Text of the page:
From Chinese developer Coconut Island Studio comes Shio, one of those hardcore platformers that requires skill, patience and tenacity to overcome. If you’re a fan of Super Meat Boy, 10 Second Ninja X or similar titles then you may want to check this out.
For a game primarily concerned with difficult platforming there is a surprising amount of story in Shio. Whether it was down to the purposefully mysterious character dialogues or the translation or a combination of the two I quickly lost interest but you play as a masked man who keeps encountering the same people and having strange dreams. You collect parts of a diary, items and letters which flesh elements out as well but it was not for me. I was far more interested in the gameplay.
As with any decent platformer you have your basic controls and these never change. You never gain a new ability or anything like that, the game simply introduces new mechanics and develops and layers them to add challenge. In Shio you can jump and if there is a lantern you can press jump again and you will use it to bounce in mid air. Each lantern has a different amount of bounce but the range at which you can activate them is quite generous. From here you can imagine the chains of lanterns you’ll have to combo to get from one platform to another, both horizontally or vertically and with hazards all around.
There are four ‘chapters’, each made of multiple checkpoints. You could call each checkpoint a level, and using a mask you can return to any checkpoint at any time. You are timed and given a goal time to beat if you want to go for trophies or are a completionist. The first three chapters have around thirty levels each, whilst the fourth only has five but is more punishing. Someone who knows what they’re doing could probably get through the game in a couple of hours but new players will take much longer as you die over and over to learn the levels. Luckily death only sends you back to the last checkpoint.
Each chapter has its own theme and will introduce multiple new hazards and mechanics to adapt to. Generally once you move onto the next chapter those same hazards and gimmicks are forgotten and replaced with a new set, which is brave but gives each chapter its own feel to go along with the design aesthetic. You’ll encounter fireballs early on, then gusts of wind or fog that obscures your view until you light a lantern as well as many other things. The variety and construction of the obstacles is definitely Shio‘s strong point.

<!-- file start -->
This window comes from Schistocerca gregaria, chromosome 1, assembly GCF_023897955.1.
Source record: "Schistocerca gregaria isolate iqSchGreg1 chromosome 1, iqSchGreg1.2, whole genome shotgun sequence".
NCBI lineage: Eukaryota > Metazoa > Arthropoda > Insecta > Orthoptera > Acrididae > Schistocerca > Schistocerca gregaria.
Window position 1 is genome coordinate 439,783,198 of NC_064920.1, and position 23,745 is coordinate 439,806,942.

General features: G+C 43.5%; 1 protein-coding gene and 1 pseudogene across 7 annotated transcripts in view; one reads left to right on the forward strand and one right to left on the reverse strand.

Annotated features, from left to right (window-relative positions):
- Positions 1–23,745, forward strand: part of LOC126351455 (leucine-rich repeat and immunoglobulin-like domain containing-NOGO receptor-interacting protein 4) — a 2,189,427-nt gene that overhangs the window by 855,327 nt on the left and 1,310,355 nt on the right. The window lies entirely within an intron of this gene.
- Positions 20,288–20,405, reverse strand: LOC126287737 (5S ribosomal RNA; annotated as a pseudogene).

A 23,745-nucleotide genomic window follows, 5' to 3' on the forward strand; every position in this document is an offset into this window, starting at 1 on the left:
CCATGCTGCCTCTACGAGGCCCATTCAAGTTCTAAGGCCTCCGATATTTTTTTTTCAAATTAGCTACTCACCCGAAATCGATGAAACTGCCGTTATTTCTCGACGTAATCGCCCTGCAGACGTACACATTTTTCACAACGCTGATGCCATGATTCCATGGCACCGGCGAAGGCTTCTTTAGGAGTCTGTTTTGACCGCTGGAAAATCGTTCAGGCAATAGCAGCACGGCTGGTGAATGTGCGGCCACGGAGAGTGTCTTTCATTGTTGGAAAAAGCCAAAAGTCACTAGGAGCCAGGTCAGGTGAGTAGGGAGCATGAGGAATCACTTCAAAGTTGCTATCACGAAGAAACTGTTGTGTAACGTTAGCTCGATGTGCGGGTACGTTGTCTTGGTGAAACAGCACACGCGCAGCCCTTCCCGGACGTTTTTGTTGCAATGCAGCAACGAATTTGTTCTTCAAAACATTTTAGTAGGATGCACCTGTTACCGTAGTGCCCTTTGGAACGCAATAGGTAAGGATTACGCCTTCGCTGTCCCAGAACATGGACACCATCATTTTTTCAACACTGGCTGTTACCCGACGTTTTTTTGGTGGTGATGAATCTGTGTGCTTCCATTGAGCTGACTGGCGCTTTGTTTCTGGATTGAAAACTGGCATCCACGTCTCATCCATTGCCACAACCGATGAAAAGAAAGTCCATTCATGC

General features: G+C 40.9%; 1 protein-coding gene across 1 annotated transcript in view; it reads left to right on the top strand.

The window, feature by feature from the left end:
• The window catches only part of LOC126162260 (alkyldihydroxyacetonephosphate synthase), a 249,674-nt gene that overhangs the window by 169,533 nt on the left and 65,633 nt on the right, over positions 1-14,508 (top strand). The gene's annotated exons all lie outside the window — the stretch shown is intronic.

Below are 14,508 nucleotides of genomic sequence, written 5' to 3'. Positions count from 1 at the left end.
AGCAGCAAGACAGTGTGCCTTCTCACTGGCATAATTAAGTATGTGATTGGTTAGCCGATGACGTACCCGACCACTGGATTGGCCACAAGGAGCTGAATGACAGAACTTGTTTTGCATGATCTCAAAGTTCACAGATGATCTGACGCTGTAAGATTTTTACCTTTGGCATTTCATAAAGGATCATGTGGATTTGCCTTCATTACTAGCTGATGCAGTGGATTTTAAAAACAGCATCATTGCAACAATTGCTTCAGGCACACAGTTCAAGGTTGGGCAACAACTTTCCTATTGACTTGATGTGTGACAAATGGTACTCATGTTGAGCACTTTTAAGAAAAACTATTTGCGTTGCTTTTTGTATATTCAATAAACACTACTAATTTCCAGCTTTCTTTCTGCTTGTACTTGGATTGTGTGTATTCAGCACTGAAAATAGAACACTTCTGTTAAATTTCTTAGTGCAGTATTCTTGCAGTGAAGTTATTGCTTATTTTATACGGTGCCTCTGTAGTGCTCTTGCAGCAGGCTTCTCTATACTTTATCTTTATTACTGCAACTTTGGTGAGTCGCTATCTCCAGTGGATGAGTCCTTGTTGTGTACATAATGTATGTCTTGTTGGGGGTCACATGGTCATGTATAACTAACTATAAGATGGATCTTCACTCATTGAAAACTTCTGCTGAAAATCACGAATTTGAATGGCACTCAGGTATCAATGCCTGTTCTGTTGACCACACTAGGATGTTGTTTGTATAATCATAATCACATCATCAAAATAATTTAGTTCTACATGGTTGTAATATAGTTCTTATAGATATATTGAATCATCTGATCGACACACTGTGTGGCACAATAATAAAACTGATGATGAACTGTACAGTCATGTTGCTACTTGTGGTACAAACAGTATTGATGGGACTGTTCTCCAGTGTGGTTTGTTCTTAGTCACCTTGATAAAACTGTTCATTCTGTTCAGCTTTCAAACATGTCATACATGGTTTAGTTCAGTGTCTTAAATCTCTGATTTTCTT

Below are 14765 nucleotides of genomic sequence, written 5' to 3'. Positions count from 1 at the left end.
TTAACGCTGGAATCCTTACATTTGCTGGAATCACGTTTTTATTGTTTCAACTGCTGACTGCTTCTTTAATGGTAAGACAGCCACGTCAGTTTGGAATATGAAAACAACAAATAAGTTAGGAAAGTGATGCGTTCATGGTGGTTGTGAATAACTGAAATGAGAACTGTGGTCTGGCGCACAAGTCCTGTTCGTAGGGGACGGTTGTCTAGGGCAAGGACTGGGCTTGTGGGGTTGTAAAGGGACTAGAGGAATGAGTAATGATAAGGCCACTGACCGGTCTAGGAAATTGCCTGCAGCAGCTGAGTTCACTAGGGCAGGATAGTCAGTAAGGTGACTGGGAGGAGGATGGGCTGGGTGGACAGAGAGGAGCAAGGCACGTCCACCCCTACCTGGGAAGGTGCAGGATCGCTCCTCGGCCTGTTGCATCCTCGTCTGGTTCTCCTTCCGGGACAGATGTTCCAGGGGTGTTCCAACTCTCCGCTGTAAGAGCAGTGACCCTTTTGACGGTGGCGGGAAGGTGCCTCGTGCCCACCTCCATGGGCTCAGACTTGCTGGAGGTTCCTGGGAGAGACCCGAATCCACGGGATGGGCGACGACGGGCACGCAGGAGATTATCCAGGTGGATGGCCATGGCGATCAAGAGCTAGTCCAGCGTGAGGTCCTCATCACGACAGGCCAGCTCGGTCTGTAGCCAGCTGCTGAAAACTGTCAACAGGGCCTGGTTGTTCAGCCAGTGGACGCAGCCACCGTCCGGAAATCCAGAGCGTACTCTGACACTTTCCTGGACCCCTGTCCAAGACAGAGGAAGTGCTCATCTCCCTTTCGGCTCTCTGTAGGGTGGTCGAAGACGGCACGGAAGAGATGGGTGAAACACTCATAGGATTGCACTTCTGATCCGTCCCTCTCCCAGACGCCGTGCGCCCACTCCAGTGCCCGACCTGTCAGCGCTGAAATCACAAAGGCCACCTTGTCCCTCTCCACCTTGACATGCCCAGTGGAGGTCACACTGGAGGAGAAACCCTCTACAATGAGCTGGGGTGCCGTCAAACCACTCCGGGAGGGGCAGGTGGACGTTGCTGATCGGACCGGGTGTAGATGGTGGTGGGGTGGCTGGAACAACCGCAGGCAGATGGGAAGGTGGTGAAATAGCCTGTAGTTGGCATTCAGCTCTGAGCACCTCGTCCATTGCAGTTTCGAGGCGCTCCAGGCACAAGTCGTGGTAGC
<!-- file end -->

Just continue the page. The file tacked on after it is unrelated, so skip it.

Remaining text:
The visual design should also be mentioned however. The style and animation on your character is great and some of the backgrounds look fantastic too. Certain elements, like large saw blades look obviously scaled up from a smaller asset but in general the visual presentation is very nice. Similarly the sparse soundtrack is very pleasant. There doesn’t seem to be many different tracks but they’re subtle enough that they don’t start to grate.
There are a couple of difficulties to choose from, Shallow Dream (easy) or Deep Sleep (hard), which feature very similar levels but offer fewer obstacles or more platforms. You can only access hidden challenge rooms on the harder difficulty too. I would suggest going straight for Deep Sleep as they aren’t actually that different, so if you can overcome Shallow Dream you should also have the skills for Deep Sleep, plus you’ll get access to the extra content, but it’s nice to have a choice.
You’ll encounter similar issues on each difficulty too. I feel the camera is in too close, not giving you enough spacial awareness to be able to anticipate what’s coming up meaning a lot of your progress is going to be based on trial and error and learning the level layouts. At the beginning of each section you can press on the checkpoint and it’ll show you a crude drawing of the upcoming challenge but it only gives you a basic idea and doesn’t give you a clear idea about moving parts, for example. Your character is also positioned on the bottom third of the screen which is nice aesthetically but does mean if hazards come from beneath you or if you’re dropping down then you have less time to react.
The game hitches every now and then too, often enough to be worth mentioning. It didn’t result in death all the time but when it did it was massively unfair. Once I loaded the game up and it had set itself to Chinese language and once all the moving elements of a level failed to activate making progress impossible, but these did only happen once. A more common problem is being unable to pause for no real reason, the button just stops working meaning you can’t pause and can’t access the options or go back to the title screen without shutting the game off completely.
Shio definitely has problems, but after I’d finished it I went back and got all the collectibles. I thought I was done but then I went back and beat the best time on each section. I’ve now unlocked all the trophies bar the ‘True Ending’ one (which I have no idea how to get, if you have any idea let me know. Thanks!). Shio, slightly to my surprise, had its hooks in me. The frustration brought on by the difficulty and some design decisions had turned into appreciation. If you’re predisposed to this type of game then you’ll definitely enjoy the gameplay part of it, if not so much the story. The well designed levels and challenging gameplay are set just right, for the right kind of player.
+ Great presentation
+ Constantly introducing new mechanics
- A few technical problems
- Story gets in the way more than anything